FIG. 6 shows a further embodiment of a control valve with a modified switch means. In this embodiment, the switch means is formed by the plate 374 which is mounted in a ring 389 which electrically insulates the plate 374 against the valve housing. The face 401 of the plate 374 oriented towards the free end 373 of the pin 368 can come into an electrical contact with the free end 373 of the pin 368 when the pin is moved into the direction P by an axial movement of the first actuator 350. Since the plate 374 is held by the electrically insulating rubber plate 380, the contact of the pin 368 with the plate 374 can be sensed through a wire 403 soldered or welded to the plate 374. Consequently, the potential of the pin 368 (usually ground potential) can be sensed by the electronic control device when contact between the pin 368 and the plate 374 is made.
The various embodiments of the switching means can be combined to have a redundant and hence more reliable sensing of the movement.
The embodiment shown in FIG. 7 differs from the embodiment shown in FIG. 2 in so far, that a contact element 381 is provided on the head 366 of the contact member. This contact member is surrounded by two disc springs 382, 383 which, in the non-activated position keep a trigger member 386 at a predetermined distance U from the contact member. This trigger member 386 is provided with a seat 388 for the distal end 387 of the actuating member 350. Upon an axial movement of the first actuator 350 by the distance U, a signal SF is triggered by the contact element 381. Again, this contact element 381 is mounted between the head portion 366 and the trigger member 386 so as to be electrically insulated from the head portion 366.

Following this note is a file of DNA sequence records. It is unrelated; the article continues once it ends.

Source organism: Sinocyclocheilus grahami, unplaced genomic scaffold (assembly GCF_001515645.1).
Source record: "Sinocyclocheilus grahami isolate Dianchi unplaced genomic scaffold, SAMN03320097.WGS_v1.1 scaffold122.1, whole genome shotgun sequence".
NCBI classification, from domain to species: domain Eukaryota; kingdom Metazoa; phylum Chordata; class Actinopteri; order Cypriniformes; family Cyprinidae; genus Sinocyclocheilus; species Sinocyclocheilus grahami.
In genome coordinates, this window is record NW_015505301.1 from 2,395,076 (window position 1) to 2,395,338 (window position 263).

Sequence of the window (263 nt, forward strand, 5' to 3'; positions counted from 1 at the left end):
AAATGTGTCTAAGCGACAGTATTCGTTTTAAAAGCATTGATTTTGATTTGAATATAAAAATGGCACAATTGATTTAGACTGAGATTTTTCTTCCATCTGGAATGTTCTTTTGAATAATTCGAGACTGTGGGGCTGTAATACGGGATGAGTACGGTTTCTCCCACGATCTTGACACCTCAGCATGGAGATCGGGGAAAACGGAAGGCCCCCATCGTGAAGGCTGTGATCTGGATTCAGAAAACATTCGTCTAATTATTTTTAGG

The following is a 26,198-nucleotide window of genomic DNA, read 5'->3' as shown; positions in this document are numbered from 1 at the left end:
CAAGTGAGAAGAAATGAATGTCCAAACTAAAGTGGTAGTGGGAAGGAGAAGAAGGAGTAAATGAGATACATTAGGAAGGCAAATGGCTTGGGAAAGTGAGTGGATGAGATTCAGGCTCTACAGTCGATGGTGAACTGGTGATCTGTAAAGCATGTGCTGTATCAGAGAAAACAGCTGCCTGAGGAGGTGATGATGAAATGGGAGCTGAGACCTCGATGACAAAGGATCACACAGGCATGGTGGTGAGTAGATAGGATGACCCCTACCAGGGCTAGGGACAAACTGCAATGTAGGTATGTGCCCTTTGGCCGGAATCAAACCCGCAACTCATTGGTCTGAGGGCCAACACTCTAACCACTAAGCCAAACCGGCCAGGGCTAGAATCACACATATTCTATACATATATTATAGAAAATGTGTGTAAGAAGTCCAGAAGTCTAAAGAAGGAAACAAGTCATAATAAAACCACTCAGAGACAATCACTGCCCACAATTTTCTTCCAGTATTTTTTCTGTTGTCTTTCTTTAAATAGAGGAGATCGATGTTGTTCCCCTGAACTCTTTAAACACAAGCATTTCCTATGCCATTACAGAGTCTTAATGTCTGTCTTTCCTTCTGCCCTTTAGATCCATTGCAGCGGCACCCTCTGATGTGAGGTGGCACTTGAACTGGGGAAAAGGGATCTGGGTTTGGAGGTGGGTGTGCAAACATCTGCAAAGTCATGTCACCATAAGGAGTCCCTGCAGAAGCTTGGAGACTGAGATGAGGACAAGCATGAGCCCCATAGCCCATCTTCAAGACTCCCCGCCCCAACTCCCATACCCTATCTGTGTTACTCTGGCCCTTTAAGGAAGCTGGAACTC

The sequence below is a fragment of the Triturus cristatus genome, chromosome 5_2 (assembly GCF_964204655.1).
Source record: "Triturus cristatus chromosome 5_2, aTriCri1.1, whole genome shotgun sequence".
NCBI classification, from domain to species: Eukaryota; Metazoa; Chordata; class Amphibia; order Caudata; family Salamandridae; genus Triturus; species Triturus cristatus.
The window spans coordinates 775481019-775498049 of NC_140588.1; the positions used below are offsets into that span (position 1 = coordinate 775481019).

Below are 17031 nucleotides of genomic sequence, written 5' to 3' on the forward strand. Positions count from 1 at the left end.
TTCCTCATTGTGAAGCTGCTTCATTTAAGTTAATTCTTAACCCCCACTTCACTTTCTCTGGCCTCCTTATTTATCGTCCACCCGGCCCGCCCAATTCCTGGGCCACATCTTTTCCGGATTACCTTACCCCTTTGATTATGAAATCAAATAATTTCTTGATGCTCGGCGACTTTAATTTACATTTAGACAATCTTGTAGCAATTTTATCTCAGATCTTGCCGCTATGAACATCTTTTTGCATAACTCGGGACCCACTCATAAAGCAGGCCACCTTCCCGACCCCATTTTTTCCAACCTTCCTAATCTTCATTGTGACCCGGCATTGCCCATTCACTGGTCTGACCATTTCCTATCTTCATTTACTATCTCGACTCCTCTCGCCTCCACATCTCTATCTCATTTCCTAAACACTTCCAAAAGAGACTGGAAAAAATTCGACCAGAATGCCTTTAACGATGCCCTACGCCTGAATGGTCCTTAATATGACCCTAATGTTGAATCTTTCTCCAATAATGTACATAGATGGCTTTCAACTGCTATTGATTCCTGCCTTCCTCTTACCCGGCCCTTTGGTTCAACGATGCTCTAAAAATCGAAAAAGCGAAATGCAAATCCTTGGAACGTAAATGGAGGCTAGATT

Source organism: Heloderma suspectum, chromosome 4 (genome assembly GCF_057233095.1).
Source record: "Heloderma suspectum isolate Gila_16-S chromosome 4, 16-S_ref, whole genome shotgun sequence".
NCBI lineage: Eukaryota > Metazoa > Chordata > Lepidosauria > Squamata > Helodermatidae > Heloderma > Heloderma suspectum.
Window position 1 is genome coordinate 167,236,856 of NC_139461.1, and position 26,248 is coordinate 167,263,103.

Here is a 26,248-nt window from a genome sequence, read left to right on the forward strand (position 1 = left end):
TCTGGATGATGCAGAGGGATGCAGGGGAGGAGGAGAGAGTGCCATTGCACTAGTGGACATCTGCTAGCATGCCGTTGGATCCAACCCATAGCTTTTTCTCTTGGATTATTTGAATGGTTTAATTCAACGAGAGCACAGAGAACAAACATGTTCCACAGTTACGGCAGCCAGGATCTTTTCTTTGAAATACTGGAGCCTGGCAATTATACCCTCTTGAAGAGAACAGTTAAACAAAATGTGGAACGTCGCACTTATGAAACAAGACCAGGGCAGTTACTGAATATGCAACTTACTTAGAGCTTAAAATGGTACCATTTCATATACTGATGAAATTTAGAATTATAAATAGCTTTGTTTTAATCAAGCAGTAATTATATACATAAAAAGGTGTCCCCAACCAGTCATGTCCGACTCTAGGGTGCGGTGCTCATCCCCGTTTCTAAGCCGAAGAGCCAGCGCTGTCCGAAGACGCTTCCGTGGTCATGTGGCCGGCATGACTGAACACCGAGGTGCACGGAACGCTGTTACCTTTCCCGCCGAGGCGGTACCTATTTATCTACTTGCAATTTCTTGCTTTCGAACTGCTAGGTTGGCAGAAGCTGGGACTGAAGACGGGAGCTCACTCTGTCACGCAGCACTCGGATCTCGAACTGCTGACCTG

In the embodiment of FIG. 7, the distance U between the contact element 381 and the trigger member 386, as well as the spring force of the spring arrangement 382, 384 disposed between the trigger member 386 and the contact element 381, and the distance T between the pin 368 and the plate 374 as well as the spring arrangement 370 (in the embodiment of FIG. 2) between the head portion 366 and the stepped bore 364 are dimensioned such that upon the actuator 350 returning from an operative position into an inoperative position, the contact element 381 and the trigger member 386 are released from each other before the end portion 373 of the pin 368 is released from plate 374. This also means, that the contact element 381 and the trigger member 386 come into contact before the free end 373 of the pin 368 comes into contact with the plate 374 when the actuator 350 is moved from an inoperative position to an operative position. Since the physical properties of the springs 382, 384 and 370, respectively, are known as well as the distances T, T1 and U, respectively, it is possible to determine the condition for release of the electronically controlled booster from the time delay between the two signals SF and SG.